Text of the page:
Bill Douglass Wins Major Basque Award at Durango Azoka

This year the Center for Basque Studies’ own William A. Douglass, who served as the Center’s director for over 30 years, received the Argizaiola award at the 2013 Durango Azoka Book fair. The Argizaiola award is given annually to those individuals who have worked in favor of the Basque language and Basque culture. The Center for Basque Studies has had a long connection with the Argizaiola award as another founder, Jon Bilbao, was the first-ever recipient. William A. Douglass has dedicated a large part of his career to the study of Basque culture and history of the Amerikanuak in the United States. Douglass is a regular at the Durango Azoka book fair where the Center also presents its various publications. Lately Douglass has been expanding his field of study to include the Basque community in Latin America and is working on a conference next year in Cuba on the Cuban Basque Community. He will also be publishing a book about the Basque Diaspora in Australia. To learn more about Douglass’s current research, here is a translation of some of an interview published by Douglass on the Durango Azoka website. To read the full interview in Spanish, click here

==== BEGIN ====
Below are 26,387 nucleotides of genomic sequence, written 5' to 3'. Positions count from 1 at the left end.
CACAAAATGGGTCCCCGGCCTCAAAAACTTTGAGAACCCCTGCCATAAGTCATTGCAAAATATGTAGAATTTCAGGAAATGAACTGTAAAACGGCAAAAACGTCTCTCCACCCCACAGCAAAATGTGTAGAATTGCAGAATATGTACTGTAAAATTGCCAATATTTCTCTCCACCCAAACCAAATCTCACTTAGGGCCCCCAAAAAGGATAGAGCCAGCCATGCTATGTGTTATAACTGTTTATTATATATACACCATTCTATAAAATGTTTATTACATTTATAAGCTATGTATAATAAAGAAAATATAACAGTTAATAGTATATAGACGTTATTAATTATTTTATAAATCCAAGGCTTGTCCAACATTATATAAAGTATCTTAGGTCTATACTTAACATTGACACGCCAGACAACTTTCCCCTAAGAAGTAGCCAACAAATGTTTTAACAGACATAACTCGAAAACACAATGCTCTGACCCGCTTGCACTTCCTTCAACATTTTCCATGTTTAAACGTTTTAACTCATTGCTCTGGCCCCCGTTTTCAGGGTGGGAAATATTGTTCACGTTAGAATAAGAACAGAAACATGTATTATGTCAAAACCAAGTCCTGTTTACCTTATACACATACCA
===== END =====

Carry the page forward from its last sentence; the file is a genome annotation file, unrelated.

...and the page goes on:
You have been at the forefront of the Center for Basque Studies for years. What reach has the Center had and how do you see its current status? The CBS has prospered since my retirement. It has grown and today it has more activities than it did during my (and Jon Bilbao’s) time. Now there are a dozen new publications every year and the teaching and Ph.D. program are doing very well. What are you working on now? I have just finished a collection of thirteen short stories (Death after Life: Tales of Nevada) and some have a small Basque dimension. I have also made great progress on a book about the Basques in the Antipodes. The book covers the history of the Basques in South Pacific from the time of Columbus and Elcano to the cane cutters in Australia in the twentieth century.